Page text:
The letter has been issued in response to the Government’s announcement in September that it would implement a ban on sales of “modern day ivory”. It also coincides with the broadcast of the second episode of BBC1’s Saving Africa’s Elephants: Hugh And The Ivory War, which documents how illegal ivory is still being sold within the UK, using a number of loopholes that would still exist if only the trade in ivory dated between 1947 and the present day were banned. Only the full closure of the UK’s domestic market will effectively contribute to international efforts to tackle the illegal ivory trade and protect elephants.
The Government’s previous announcement was made ahead of Tusk’s Time for Change event at which HRH The Duke of Cambridge told an international audience that “Now is the chance to send an unambiguous message to the world that it is no longer acceptable to buy and sell ivory”. The event was introduced by Hugh Fearnley-Whittingstall, and features in the BBC documentary, in which he calls on the UK Government to toughen its plan of action in response to his findings.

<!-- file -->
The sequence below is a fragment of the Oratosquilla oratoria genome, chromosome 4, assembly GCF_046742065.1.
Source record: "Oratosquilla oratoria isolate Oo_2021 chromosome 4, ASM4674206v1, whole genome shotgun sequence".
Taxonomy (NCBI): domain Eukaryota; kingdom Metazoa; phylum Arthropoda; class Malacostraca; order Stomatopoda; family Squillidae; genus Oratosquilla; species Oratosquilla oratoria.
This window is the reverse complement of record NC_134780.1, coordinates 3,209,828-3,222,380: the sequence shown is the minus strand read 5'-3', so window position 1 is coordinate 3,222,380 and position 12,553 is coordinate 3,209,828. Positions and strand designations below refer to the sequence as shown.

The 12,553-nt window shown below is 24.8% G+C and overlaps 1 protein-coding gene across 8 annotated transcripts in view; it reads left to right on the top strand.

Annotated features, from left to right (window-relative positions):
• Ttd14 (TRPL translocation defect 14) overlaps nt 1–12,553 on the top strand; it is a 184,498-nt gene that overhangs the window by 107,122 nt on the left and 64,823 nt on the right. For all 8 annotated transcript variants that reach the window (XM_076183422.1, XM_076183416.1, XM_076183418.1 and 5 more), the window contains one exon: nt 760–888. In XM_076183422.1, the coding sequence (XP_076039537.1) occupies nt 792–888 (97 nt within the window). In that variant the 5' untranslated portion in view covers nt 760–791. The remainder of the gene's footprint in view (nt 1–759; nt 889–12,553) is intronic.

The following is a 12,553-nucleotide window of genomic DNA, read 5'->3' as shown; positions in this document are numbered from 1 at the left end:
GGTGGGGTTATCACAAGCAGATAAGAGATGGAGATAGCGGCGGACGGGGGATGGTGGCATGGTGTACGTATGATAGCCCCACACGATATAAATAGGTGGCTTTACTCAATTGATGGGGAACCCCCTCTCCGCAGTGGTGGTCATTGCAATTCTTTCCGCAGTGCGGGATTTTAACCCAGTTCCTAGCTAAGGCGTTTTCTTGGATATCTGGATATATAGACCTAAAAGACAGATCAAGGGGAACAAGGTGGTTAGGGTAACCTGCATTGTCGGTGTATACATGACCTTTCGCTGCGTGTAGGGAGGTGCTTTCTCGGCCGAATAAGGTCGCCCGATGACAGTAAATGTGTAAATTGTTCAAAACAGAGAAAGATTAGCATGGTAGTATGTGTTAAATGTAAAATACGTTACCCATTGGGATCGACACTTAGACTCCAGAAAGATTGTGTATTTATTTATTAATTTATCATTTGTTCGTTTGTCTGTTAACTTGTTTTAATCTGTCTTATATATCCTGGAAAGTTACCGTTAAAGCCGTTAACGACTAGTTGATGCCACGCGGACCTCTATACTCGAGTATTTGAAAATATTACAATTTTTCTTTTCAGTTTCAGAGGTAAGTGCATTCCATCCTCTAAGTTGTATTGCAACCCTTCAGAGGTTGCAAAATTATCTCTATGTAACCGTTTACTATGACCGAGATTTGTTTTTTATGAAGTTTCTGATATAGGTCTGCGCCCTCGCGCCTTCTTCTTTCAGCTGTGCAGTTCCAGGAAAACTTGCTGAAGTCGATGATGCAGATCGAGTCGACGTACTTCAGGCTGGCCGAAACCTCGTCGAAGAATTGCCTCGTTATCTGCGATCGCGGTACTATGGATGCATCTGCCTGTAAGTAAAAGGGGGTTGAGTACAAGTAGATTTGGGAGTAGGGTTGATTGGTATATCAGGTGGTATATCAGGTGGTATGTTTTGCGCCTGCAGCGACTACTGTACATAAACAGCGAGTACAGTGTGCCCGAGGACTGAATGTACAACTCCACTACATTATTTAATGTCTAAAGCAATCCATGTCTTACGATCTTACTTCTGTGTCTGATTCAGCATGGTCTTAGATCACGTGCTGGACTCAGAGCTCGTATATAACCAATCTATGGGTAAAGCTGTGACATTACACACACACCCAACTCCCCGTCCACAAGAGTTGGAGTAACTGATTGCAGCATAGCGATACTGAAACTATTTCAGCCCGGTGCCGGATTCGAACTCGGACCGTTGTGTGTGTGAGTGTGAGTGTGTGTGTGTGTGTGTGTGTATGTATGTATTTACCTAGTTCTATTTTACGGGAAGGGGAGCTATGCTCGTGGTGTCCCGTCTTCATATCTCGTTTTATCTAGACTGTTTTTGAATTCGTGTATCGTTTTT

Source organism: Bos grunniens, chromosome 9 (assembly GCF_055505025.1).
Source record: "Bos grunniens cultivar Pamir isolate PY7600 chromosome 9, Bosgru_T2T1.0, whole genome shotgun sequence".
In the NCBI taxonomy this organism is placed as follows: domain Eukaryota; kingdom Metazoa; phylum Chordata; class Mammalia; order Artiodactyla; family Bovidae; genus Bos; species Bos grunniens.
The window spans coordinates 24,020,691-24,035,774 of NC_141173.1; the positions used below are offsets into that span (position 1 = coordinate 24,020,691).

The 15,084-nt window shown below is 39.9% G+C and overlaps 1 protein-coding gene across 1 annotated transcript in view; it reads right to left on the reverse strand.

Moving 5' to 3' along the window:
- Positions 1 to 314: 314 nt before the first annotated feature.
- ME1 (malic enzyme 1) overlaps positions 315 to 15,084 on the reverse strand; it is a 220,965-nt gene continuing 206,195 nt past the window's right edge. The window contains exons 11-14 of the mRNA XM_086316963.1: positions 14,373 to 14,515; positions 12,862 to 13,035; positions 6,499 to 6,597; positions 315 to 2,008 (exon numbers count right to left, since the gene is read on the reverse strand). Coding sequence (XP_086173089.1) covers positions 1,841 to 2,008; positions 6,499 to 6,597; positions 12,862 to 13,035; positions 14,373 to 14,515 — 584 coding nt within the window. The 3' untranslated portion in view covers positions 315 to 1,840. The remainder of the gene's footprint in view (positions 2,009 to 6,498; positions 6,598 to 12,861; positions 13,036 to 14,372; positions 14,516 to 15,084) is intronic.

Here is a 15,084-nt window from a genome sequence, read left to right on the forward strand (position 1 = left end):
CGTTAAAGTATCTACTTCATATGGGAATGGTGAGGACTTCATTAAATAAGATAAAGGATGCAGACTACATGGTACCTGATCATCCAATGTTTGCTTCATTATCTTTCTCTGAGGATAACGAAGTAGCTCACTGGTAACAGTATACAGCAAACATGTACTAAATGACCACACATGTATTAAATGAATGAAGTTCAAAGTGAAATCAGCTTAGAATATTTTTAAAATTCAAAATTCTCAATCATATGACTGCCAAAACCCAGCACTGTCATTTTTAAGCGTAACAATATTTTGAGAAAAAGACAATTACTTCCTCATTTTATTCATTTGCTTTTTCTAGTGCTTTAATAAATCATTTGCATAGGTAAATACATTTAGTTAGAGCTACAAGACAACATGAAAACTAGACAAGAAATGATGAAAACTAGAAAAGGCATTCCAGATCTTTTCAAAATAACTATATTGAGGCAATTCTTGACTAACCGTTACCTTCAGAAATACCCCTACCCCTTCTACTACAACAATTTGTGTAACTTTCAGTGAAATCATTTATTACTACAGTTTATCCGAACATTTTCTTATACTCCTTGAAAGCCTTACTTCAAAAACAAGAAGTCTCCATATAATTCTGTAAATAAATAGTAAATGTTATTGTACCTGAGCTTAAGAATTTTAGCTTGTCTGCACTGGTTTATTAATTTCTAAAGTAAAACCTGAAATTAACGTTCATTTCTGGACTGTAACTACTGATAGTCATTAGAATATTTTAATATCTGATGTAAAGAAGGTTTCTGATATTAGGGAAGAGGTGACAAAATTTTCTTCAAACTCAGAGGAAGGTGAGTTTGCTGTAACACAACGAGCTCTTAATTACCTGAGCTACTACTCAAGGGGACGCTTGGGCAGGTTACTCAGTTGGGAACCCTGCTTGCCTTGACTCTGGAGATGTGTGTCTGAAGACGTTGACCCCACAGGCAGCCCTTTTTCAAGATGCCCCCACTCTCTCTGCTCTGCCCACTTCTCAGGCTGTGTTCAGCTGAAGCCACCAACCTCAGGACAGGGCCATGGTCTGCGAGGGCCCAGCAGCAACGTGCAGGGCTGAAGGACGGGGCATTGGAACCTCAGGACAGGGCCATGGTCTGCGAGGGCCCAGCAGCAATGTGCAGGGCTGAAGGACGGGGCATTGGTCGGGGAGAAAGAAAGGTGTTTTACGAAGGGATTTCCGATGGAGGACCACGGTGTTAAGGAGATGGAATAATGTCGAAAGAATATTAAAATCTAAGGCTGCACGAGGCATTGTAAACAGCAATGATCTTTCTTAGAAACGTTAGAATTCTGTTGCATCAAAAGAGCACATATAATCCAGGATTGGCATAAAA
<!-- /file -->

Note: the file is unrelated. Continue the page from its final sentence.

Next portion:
The release of the open letter also follows the recent CITES conference, at which Parties agreed that every country should “take all necessary legislative, regulatory and enforcement measures to close their domestic markets for commercial trade in raw and worked ivory as a matter of urgency”.
The letter can be read in full here in The Telegraph.